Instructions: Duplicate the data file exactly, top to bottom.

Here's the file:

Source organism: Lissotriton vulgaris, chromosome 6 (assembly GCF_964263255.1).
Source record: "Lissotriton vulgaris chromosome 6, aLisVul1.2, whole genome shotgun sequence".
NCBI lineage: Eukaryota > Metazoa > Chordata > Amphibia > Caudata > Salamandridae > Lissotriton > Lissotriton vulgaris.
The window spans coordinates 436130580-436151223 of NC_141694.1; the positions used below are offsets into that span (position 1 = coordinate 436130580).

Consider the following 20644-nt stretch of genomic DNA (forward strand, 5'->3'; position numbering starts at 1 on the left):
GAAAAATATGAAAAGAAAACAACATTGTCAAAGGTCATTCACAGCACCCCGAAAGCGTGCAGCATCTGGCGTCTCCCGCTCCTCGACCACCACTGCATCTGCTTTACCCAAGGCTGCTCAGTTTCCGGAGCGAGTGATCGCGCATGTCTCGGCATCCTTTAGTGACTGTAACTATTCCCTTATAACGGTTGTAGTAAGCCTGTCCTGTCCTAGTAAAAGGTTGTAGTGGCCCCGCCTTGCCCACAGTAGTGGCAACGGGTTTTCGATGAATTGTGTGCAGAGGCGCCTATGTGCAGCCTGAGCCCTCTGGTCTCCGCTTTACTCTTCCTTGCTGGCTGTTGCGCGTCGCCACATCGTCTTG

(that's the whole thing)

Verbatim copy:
Source organism: Lissotriton vulgaris, chromosome 6 (assembly GCF_964263255.1).
Source record: "Lissotriton vulgaris chromosome 6, aLisVul1.2, whole genome shotgun sequence".
NCBI lineage: Eukaryota > Metazoa > Chordata > Amphibia > Caudata > Salamandridae > Lissotriton > Lissotriton vulgaris.
The window spans coordinates 436130580-436151223 of NC_141694.1; the positions used below are offsets into that span (position 1 = coordinate 436130580).

Consider the following 20644-nt stretch of genomic DNA (forward strand, 5'->3'; position numbering starts at 1 on the left):
GAAAAATATGAAAAGAAAACAACATTGTCAAAGGTCATTCACAGCACCCCGAAAGCGTGCAGCATCTGGCGTCTCCCGCTCCTCGACCACCACTGCATCTGCTTTACCCAAGGCTGCTCAGTTTCCGGAGCGAGTGATCGCGCATGTCTCGGCATCCTTTAGTGACTGTAACTATTCCCTTATAACGGTTGTAGTAAGCCTGTCCTGTCCTAGTAAAAGGTTGTAGTGGCCCCGCCTTGCCCACAGTAGTGGCAACGGGTTTTCGATGAATTGTGTGCAGAGGCGCCTATGTGCAGCCTGAGCCCTCTGGTCTCCGCTTTACTCTTCCTTGCTGGCTGTTGCGCGTCGCCACATCGTCTTG